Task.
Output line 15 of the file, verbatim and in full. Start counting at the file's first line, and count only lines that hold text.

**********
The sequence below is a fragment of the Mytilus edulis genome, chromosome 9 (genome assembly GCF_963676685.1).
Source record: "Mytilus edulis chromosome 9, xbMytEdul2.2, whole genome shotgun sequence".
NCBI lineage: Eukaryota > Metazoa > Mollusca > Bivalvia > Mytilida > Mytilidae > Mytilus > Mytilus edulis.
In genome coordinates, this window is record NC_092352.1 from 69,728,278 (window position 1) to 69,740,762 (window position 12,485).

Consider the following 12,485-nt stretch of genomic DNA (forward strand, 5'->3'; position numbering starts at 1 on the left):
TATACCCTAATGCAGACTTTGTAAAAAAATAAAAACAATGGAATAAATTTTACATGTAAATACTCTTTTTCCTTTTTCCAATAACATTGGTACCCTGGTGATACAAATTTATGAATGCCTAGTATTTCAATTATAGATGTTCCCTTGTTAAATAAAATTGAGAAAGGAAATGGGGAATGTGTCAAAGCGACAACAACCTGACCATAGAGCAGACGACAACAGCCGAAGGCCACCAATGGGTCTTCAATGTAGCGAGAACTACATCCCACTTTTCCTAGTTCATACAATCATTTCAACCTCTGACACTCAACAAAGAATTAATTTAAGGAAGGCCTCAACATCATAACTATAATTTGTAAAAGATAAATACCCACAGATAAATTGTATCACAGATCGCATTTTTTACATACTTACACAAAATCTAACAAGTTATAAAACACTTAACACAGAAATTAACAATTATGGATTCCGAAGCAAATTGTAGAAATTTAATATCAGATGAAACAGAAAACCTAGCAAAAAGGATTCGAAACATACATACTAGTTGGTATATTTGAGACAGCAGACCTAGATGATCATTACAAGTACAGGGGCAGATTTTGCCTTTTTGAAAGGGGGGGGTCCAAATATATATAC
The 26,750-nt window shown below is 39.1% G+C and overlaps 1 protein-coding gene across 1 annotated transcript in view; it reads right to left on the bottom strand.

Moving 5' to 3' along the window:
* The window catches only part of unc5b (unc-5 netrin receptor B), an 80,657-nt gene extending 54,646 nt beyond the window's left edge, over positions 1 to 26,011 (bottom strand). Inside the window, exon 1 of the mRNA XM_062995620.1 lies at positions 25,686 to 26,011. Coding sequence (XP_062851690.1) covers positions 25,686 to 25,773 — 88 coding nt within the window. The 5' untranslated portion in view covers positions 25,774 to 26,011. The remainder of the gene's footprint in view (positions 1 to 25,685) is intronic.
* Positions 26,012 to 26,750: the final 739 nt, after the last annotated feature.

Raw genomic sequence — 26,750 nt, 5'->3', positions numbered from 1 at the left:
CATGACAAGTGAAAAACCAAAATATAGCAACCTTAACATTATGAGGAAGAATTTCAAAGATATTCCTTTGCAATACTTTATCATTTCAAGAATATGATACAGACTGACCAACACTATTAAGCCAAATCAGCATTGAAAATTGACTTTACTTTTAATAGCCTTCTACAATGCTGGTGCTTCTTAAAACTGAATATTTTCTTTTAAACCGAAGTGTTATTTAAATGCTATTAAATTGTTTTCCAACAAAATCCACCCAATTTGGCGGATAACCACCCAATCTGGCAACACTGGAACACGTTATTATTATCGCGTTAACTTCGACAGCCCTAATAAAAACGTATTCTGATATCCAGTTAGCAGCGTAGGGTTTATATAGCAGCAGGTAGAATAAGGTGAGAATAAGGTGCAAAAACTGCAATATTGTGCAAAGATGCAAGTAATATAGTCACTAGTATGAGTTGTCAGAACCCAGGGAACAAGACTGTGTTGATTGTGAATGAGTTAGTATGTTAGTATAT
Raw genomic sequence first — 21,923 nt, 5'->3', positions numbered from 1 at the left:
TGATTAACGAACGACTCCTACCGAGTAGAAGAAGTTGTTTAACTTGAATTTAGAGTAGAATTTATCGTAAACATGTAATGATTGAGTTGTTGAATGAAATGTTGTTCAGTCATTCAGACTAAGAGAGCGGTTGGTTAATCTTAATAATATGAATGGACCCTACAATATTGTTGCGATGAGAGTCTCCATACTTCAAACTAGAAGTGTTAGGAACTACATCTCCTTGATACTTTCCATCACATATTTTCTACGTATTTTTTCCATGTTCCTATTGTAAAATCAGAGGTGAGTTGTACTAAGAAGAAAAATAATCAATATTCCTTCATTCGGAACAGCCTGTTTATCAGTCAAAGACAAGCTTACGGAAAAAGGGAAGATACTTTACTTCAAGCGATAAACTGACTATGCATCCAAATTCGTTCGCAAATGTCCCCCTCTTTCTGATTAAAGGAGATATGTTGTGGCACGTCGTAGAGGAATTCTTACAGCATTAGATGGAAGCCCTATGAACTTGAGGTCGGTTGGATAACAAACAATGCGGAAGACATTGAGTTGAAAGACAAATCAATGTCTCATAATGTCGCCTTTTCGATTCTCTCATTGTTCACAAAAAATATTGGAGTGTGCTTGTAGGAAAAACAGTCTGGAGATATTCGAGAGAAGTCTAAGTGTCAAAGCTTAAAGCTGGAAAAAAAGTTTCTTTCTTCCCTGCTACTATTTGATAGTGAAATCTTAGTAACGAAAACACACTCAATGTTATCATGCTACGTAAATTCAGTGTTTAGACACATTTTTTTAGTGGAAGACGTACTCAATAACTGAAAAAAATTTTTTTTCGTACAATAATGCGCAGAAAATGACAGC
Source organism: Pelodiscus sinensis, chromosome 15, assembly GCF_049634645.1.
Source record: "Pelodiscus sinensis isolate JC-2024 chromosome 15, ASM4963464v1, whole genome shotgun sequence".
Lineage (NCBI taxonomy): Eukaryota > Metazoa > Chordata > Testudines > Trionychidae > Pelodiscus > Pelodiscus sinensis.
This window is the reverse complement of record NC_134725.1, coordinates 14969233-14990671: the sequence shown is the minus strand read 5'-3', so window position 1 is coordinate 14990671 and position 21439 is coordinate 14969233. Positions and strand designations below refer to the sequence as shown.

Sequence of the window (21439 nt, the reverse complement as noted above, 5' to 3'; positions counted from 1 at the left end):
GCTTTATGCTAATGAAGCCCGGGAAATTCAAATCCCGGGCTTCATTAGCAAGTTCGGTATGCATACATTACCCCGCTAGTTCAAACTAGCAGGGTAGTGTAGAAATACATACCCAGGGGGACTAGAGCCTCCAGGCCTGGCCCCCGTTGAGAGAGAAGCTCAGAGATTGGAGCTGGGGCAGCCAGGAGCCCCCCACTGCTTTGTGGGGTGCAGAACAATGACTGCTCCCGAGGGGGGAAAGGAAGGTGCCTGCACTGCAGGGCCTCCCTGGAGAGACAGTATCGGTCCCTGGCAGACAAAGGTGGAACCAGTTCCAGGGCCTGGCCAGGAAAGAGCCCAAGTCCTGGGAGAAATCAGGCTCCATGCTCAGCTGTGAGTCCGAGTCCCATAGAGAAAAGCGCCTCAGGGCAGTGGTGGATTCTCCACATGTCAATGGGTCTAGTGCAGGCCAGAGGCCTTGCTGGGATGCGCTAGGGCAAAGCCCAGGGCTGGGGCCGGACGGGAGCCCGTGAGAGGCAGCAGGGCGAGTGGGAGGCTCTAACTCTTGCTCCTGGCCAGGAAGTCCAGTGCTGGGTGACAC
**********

Source organism: Pelodiscus sinensis, chromosome 15, assembly GCF_049634645.1.